January Real Estate Updates

Monday Feb 06th, 2023


As we moved from 2022 into 2023, the Greater Toronto Area (GTA) housing market unfolded as expected. The number of January sales and the overall average selling price were similar to December 2022. On a year-over-year basis, both sales and prices were down markedly, continuing to highlight the impact of higher borrowing costs on affordability over the last year.

The latest data from the Toronto Region Real Estate Board (TRREB) shows that the average resale price across all property types was $1,038,668 in the first month of 2023, compared to $1,051,216 in December 2022.

The number of transactions in January (3,100) was comparable to the previous month (3,117) but still down more than 44.6% from the same month in 2022.

The steep cost of borrowing and the accelerated run-up of prices last January and February when the market peaked account for the extraordinary drop last month, said Jason Mercer, the real estate board’s chief market analyst.

“While short-term borrowing costs increased again in January, negotiated medium-term mortgage rates, like the five-year fixed rate, have actually started to trend lower compared to the end of last year. The expectation is that this trend will continue, further helping with affordability as we move through 2023,” he said.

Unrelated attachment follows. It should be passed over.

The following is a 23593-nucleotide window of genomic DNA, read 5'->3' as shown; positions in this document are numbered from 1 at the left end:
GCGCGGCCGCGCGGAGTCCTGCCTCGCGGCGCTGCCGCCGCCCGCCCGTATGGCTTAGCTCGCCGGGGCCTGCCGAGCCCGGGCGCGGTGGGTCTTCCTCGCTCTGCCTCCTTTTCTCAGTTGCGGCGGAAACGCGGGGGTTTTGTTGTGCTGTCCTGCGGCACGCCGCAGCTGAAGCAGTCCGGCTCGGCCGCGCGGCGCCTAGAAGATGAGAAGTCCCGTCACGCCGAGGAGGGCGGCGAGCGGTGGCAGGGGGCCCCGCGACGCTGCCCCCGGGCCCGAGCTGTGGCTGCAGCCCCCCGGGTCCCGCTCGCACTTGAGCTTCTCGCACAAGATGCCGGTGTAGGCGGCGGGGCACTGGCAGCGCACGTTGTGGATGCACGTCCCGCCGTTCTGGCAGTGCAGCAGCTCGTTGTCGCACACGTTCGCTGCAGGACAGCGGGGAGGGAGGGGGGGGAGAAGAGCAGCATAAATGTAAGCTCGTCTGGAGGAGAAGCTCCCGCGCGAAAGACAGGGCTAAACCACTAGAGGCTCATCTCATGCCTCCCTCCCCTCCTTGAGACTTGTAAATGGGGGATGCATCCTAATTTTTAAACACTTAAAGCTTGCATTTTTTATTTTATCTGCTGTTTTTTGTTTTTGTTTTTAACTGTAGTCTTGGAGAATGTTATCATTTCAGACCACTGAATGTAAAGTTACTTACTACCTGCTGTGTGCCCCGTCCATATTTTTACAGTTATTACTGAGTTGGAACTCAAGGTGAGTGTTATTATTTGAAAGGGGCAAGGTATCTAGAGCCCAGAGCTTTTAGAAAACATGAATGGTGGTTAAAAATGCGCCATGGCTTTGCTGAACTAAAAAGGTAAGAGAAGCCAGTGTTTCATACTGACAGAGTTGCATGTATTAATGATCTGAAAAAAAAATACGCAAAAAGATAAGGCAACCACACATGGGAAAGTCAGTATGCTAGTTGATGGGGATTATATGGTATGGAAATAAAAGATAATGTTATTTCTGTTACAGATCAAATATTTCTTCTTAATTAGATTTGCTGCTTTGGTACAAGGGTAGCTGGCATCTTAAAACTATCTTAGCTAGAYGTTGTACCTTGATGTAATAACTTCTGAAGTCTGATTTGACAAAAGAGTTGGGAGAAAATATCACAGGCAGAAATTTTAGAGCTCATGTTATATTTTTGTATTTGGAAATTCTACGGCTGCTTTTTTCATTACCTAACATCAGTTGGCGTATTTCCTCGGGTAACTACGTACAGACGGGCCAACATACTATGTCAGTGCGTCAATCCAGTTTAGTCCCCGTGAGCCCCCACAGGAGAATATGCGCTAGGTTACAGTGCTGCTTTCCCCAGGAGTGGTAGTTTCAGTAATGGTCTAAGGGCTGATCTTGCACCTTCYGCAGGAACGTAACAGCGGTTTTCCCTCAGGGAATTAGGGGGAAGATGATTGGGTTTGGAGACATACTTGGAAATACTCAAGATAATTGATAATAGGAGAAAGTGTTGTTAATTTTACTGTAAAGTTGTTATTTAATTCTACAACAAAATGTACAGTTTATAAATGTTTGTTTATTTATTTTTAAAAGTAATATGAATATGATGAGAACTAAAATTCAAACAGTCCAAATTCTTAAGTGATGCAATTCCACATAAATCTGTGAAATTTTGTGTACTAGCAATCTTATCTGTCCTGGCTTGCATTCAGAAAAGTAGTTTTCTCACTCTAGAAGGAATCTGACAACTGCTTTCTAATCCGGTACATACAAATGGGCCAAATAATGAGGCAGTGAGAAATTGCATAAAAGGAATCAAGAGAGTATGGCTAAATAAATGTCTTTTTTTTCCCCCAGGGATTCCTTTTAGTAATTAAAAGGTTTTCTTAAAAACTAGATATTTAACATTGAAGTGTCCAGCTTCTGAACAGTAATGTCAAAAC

Real estate board president Paul Baron said that the central bank’s signal last week that interest rate hikes may be at an end for the foreseeable future will nudge some buyers back into the market.

Detached homes continued to see the biggest price plunge last month, falling 23% across the region, with a slightly steeper decline in the 905 communities. Condo prices also fell 8% annually in January with a 10% drop in the 905, compared to about 6% in the City of Toronto


“All three levels of government have announced policies to enhance housing affordability over the long term, including many initiatives focus on increasing housing supply in the ownership and rental markets. Most recently, we were encouraged to see Toronto City Council support the Mayor’s 2023 Housing Action Plan as part of the City’s overall $2 billion commitment to housing initiatives,” said TRREB CEO John DiMichele.


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